This post will introduce one specific application of Binary Search, i.e., when you are asked to find the upper or lower bound, or more precisely, when you need to find **the maximum of the smallest value or the minimum of the largest value**.

Binary Search is an algorithm to search for a target from a sorted array. It selects the middle element in the array and compares it against the target; if they are not equal, it eliminates one half of the array and keeps searching the other half in the same manner(Wikipedia).

The most basic application of it is to find a number or a position from an array. Some practices could be found on Leetcode:

- 278. First Bad Version
- 33. Search in Rotated Sorted Array
- 34. Find First and Last Position of Element in Sorted Array
- 4. Median of Two Sorted Arrays

Another popular case to apply is when you are asked to find **the maximum of the smallest value or the minimum of the largest value**. Let’ take 410. Split Array Largest Sum from Leetcode as an example to illustrate how to deal with this kind of problem.

## How to search

###### Search space

The search space would be from the maximum of the input `nums`

, when `m=len(nums)`

, to the sum of `nums`

, when `m=1`

.

###### Search strategy

Each time we would pick the middle element `mid`

of the search space as our threshold, and calculate the number of subarrays `count`

while making sure that the sum of each subarray does not exceed `mid`

. If `count>m`

, it means we should increase `mid`

to reduce the number of subarrays; else if `count<=m`

, it means we can decrease `mid`

to increase the number of subarrays, but `mid`

is still qualified.

So the pseudocode is:

```
while l < r:
mid = l + (r-l)//2
if count(mid) > m:
l = mid + 1
else:
r = mid
return l
```

## How to pick the mid, l, and r

#### Pick the mid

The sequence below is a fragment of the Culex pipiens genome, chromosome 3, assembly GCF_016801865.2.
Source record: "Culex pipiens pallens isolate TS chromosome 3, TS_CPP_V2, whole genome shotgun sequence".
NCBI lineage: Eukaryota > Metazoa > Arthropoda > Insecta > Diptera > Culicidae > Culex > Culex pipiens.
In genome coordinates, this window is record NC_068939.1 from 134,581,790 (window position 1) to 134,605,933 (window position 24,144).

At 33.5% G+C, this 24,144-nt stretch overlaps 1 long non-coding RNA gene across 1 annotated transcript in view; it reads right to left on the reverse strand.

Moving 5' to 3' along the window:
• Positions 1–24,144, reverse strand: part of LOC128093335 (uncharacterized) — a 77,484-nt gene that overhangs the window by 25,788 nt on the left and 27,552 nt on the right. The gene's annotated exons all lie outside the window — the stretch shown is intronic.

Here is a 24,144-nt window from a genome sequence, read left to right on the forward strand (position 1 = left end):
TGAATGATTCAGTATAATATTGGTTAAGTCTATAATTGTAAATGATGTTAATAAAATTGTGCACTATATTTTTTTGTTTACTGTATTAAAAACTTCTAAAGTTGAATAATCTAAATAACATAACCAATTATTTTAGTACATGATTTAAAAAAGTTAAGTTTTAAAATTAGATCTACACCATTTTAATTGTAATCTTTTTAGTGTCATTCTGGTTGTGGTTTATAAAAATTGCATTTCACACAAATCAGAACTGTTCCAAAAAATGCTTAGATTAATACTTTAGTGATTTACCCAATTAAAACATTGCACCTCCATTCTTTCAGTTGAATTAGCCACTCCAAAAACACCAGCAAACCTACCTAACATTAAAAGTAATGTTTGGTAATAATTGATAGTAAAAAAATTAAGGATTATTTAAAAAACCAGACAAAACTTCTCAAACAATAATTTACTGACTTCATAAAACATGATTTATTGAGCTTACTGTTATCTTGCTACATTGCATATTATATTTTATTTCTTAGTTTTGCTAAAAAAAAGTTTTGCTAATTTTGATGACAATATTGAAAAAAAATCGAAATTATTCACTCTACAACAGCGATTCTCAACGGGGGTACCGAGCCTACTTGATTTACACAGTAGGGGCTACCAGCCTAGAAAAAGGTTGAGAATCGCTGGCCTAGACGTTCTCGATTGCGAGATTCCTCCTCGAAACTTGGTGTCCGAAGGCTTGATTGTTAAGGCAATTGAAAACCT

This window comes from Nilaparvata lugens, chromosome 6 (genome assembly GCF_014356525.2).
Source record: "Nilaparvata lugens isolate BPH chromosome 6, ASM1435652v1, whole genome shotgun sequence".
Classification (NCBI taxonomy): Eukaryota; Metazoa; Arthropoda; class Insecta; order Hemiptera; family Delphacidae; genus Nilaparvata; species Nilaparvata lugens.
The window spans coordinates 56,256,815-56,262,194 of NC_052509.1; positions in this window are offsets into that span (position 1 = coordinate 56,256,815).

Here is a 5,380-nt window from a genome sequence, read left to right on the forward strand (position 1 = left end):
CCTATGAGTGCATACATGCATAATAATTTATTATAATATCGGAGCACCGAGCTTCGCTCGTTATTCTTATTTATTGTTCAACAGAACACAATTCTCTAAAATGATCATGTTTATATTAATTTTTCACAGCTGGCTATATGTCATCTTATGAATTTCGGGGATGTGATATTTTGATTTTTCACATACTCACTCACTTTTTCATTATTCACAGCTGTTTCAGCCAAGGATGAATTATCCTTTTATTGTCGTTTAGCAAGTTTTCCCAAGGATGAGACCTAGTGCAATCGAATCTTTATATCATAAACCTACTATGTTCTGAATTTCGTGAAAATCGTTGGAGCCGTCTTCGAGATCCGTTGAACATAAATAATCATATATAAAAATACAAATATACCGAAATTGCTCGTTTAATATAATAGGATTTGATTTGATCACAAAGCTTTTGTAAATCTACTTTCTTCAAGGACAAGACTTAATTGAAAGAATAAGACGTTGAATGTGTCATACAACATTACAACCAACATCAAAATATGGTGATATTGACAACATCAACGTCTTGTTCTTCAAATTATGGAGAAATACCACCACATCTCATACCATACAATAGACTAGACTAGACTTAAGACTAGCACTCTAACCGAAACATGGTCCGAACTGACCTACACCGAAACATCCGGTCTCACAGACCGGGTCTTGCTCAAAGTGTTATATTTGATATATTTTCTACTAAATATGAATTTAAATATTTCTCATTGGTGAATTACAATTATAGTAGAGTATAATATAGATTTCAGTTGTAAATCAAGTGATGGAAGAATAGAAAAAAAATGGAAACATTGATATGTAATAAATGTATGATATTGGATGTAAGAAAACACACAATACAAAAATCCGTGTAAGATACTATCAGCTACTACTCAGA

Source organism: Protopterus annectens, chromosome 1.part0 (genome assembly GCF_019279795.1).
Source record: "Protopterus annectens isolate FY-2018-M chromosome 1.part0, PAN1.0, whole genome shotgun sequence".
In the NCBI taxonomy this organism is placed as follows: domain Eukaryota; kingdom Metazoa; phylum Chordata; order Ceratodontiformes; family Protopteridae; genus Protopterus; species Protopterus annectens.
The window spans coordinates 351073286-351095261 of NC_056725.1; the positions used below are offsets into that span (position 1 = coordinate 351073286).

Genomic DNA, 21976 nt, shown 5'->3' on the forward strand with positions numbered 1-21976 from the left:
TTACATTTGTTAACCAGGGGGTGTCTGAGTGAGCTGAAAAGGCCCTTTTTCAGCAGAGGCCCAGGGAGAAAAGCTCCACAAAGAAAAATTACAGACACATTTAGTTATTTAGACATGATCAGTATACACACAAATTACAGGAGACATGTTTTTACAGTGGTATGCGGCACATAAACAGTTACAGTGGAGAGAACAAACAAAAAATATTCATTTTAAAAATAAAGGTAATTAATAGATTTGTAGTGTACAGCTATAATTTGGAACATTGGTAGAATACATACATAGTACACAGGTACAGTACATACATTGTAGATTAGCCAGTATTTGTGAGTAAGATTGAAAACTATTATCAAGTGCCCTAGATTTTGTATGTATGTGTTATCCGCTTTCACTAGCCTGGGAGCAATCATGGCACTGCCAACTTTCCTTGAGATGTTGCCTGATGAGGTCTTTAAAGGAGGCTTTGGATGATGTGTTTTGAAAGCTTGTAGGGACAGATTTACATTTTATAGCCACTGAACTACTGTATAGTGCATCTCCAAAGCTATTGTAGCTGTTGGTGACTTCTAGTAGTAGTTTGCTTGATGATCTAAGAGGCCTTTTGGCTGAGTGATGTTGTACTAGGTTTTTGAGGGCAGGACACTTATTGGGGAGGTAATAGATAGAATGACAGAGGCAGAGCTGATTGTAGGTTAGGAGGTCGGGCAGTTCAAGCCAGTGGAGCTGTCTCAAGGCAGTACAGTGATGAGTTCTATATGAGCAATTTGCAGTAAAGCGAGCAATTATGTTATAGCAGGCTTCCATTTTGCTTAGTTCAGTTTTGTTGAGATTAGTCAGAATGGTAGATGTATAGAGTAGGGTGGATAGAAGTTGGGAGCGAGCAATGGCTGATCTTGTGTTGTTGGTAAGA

When picking the mid out of odd number of items, we can find the middle one; when the number of items is even, there are two ways to pick: the former one or the latter one.

Both of them works, but it should align with how we deal with `l`

and `r`

. **When we select the former one using l+(r-l)//2, we want to make sure to avoid l = mid** because that might lead to infinite loop. For example when there are two elements

`[0,1]`

and `mid=0`

, then `l`

becomes `mid`

and the iteration goes again and again.Similarly, when we select the latter one using `r-(r-l)//2`

, we want to avoid `r=mid`

.

#### Assigning values to l and f

So shall we assign values to `l`

and `r`

?

It depends on the context!

#### Lower bound

For example, when the question asks for the lower bound, if `mid`

works, then `r`

should be `mid`

not `mid-1`

because `mid`

might be the answer! And when `mid`

does not work, `l`

should be `mid+1`

because we are sure the `mid`

is not the answer and everything falls one `mid`

‘s left won’t work either.

#### Upper bound

Similarly, we can assign values to `l`

and `r`

as below.

In a word, the way we select `mid`

and assign values to `l`

and `r`

is determined by which we are looking for: lower bound vs. upper bound.

Finally, we need to implement the `count`

function and here’s the AC code.

```
class Solution:
def splitArray(self, nums: List[int], m: int) -> int:
l,r,n = max(nums),sum(nums),len(nums)
def count(target):
ret = cur = 0
for num in nums:
if cur+num > target:
ret += 1
cur = num
else:
cur += num
return ret + 1
while l < r:
mid = l + (r-l)//2
if count(mid) > m:
l = mid + 1
else:
r = mid
return l
```

## Practices

You may find the following practices in the Leetcode: